Literary Analysis Examples

Kate Dastur

Silas Marner

As Silas Marner spends most of his days home alone in his quiet home in Raveloe his neighbors think of him as quiet as well as stand-offish as he refuses to come outside and join the members of the society. Because of his tendency to be a homebody, Silas is considered to be a cold hearted, anti social person. However, as the reader sees when Silas takes in baby Eppie as his own, Silas has a heart that is extremely capable of love and affection as he so generously chooses to raise this child as his own. This situation reinforces that idea of not judging a book by it's cover as the reader is shown that the man that was once feared and a point of suspicion is now a hero and loving father.

Fahrenheit 451

The author of Fahrenheit 451, Ray Bradbury, was born in the 1920s, at a pivotal point in the United States. Until 1930 when the Tariff Act was passed, literary works were unable to enter the United States from other countries. As Bradbury grew up in this time era, he was exposed to the introduction of government censorship which in return became a direct reflection in his book. As Guy Montag, a fireman in the book, travels throughout the story, he realizes the importance of books and the stupidity of censorship. He is struck by the utter importance of learning, understanding, and educating through books and turns against his own family and friends as they dwell on insignificant things such as drugs emphasizing the point to prioritize one's life.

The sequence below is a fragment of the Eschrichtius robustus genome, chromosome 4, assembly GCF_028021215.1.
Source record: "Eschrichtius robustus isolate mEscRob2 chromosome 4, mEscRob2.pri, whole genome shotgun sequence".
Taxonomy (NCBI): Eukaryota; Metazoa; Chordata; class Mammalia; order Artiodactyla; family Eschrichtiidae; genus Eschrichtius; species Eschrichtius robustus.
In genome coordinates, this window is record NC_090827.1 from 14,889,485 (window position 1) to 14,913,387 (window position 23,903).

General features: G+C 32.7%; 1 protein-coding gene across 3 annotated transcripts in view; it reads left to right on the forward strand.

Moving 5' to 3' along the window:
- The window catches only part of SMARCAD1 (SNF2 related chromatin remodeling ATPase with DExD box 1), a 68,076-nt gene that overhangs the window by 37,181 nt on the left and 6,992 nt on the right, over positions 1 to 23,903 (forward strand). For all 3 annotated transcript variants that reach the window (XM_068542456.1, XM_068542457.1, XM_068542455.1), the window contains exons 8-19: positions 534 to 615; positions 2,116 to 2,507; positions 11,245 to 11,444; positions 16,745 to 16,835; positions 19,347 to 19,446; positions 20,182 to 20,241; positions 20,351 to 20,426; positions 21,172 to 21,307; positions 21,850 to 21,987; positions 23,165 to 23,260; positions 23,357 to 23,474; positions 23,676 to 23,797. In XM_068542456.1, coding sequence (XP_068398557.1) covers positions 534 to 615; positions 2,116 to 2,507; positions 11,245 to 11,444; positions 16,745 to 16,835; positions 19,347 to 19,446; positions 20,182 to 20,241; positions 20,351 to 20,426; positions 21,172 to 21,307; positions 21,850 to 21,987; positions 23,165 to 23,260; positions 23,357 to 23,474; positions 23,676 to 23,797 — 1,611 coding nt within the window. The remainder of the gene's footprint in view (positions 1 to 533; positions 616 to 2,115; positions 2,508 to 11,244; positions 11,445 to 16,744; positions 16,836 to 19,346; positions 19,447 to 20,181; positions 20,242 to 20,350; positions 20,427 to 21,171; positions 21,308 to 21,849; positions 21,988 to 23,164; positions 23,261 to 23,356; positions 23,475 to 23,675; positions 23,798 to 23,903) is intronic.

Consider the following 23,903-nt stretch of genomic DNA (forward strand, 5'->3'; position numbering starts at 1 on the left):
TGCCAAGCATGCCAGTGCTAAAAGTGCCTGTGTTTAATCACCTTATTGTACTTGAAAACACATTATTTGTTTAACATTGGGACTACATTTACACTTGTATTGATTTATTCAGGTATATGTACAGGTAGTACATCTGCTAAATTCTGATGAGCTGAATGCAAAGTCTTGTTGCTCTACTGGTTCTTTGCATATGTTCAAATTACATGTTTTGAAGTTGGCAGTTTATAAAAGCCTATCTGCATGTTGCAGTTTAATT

Lord of the Flies

William Golding, a nobel-prize winning author, demonstrates in his book Lord of the Fliesthe natural human tendency of competition and savagery. Because life was immensely civilized by the time of 1954 when the book was published, many people were exceptionally confused by the need to write such a book the highlights young boys fighting to the death on a deserted island. Golding begins the book with a group of civilized boys, similar to groups of boys seen in the 1950s, thought to be harmless. He specifically uses a group of young boys to show the savage-like tendencies hidden in us all, in this case even small children. As Ralph and Jack, the two leaders of each of the packs, battle it out to survive, the readers are flabbergasted with the mental image that Lord of the Flies paints in their heads of such young boys dying so quickly and so unconventionally thus calling attention to this inevitable human propensity.

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